'Dolphin Tale' saw Sawyer Nelson and Dr. Clay Haskett save the life of a beached dolphin named Winter who was so badly injured, she needed a special prosthetic fin fitted in order to survive. She was thus housed in the Clearwater Marine Hospital with a motherly dolphin named Panama. However, following Panama's tragic passing, Winter's future could look very lonely indeed unless the staff at the hospital can find her a new friend to share her life with; an action that is stringently required lest she is moved to another aquarium. That's where Hope comes in; an incredibly tiny dolphin who the Clearwater staff have shipped over to join Winter. The question is, is Winter's heartbreak over Panama's death too much to deal with in spite of new company?
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A young boy named Sawyer is walking along the beach in Clearwater, Florida, when he comes across a dolphin caught in a crab trap. She is brought back to the Clearwater Marine Hospital, a marine rehabilitation centre, where she is named Winter. It is also discovered that the trap has greatly damaged her tail. With no tail, Winter's chances of survival are very slim.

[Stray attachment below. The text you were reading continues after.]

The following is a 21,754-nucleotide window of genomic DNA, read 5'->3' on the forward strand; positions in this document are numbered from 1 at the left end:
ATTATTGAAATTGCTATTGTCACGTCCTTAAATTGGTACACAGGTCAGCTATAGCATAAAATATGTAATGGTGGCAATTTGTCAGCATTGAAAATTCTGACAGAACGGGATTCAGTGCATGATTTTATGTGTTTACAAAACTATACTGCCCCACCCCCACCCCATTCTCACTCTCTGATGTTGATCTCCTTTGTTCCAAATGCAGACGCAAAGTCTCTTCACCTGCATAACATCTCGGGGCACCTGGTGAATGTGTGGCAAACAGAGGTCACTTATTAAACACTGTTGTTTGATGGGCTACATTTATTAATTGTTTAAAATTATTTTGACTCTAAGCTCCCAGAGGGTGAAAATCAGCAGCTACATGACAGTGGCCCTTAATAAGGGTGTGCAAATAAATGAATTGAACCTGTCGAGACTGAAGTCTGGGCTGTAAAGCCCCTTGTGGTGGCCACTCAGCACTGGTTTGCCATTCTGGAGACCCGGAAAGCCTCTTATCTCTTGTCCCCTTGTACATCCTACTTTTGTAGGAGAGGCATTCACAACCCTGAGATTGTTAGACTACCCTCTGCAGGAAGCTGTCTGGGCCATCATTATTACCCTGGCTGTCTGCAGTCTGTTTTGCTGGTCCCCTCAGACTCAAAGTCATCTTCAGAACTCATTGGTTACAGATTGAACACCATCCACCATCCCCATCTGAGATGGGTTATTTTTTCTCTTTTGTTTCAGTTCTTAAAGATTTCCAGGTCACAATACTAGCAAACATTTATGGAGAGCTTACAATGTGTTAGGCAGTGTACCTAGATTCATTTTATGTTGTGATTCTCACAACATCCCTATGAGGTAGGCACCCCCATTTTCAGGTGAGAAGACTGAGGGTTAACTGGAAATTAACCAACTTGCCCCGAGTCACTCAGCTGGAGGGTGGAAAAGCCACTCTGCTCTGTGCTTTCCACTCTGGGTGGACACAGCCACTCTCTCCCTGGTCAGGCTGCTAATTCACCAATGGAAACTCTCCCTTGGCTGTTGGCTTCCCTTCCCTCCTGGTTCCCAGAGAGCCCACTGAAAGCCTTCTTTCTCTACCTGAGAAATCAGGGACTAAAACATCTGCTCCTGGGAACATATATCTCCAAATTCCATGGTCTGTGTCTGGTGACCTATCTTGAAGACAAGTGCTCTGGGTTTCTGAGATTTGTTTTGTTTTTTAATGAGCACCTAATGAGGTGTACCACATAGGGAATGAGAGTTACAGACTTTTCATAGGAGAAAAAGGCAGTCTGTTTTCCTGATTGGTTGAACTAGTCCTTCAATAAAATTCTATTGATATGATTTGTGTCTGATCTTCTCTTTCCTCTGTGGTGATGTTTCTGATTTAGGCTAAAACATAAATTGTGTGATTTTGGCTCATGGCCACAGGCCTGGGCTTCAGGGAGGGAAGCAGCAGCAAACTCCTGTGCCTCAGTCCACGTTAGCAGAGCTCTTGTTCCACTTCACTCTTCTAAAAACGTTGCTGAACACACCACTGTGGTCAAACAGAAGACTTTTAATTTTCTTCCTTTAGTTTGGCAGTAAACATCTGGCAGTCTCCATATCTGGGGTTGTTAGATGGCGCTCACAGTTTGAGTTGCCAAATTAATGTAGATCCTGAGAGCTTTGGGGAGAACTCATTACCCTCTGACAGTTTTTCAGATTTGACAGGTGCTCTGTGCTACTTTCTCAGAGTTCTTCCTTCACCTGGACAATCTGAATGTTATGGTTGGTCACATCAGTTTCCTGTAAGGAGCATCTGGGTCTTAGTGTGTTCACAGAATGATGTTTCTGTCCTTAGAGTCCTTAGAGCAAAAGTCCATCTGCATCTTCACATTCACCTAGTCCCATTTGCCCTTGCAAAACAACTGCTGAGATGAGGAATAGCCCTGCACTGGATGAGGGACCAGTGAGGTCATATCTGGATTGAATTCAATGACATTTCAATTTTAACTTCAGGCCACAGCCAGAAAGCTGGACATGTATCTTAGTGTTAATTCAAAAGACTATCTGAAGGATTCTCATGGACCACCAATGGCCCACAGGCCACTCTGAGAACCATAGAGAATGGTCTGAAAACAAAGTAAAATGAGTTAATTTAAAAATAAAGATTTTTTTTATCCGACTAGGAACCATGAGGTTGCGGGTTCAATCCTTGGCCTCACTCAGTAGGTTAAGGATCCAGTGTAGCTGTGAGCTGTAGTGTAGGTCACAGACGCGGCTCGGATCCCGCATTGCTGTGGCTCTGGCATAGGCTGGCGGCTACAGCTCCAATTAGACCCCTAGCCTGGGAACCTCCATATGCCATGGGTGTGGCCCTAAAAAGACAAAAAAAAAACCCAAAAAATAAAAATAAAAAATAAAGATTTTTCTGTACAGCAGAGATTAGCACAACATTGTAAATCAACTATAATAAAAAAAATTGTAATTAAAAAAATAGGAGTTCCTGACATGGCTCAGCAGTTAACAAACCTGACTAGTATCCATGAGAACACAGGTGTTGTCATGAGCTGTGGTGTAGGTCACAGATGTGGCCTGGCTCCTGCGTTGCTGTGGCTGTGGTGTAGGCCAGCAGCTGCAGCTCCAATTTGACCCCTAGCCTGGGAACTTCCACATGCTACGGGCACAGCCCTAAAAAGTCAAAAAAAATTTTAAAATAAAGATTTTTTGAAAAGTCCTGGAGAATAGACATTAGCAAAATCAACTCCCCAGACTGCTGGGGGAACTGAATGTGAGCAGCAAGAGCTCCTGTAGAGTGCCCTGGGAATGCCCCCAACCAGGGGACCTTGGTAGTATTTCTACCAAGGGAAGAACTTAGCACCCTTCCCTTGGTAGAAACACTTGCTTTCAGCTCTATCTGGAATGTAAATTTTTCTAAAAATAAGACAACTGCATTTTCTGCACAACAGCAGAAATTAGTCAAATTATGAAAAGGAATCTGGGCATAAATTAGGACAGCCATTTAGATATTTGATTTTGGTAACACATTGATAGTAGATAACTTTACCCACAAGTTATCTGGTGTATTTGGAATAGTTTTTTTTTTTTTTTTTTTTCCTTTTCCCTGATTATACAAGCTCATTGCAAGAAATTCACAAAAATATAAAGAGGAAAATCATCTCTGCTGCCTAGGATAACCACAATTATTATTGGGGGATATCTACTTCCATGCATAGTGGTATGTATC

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Barry Pepper is a bush pilot named Charlie Halliday who takes ill Inuit woman Kanaalaq (Annabella Piugattuk) on a routine flight, only to have it go down in the remote wilderness of the tundra. (Lucky for them it's summertime.) The survive the crash, but Kanaalaq is too sick to walk for help, so Charlie heads out on his own. He gets lost (and attacked by bees), but Kanaalaq has secretly tracked him, and she nurses him back to health. Eventually they try to trek back to the plane (which no one has found, weeks later), and from there they finally opt to try to trek back to civilization after Kanaalaq has taught Charlie extensive survival skills.
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A cinematic collection of slightly exaggerated memories from Lucas' senior year in high school (1962), Graffiti was well-timed; it caught a wave of fifties nostalgia that would crest with Happy Days, Grease, etc. While the iconoclasm of the sixties and seventies would continue to take youth culture in a very different direction, Graffiti helped spark a cultural backlash (or at least a flashback) after the free-love/acid-rock/anti-war era.
Continue reading: American Graffiti Review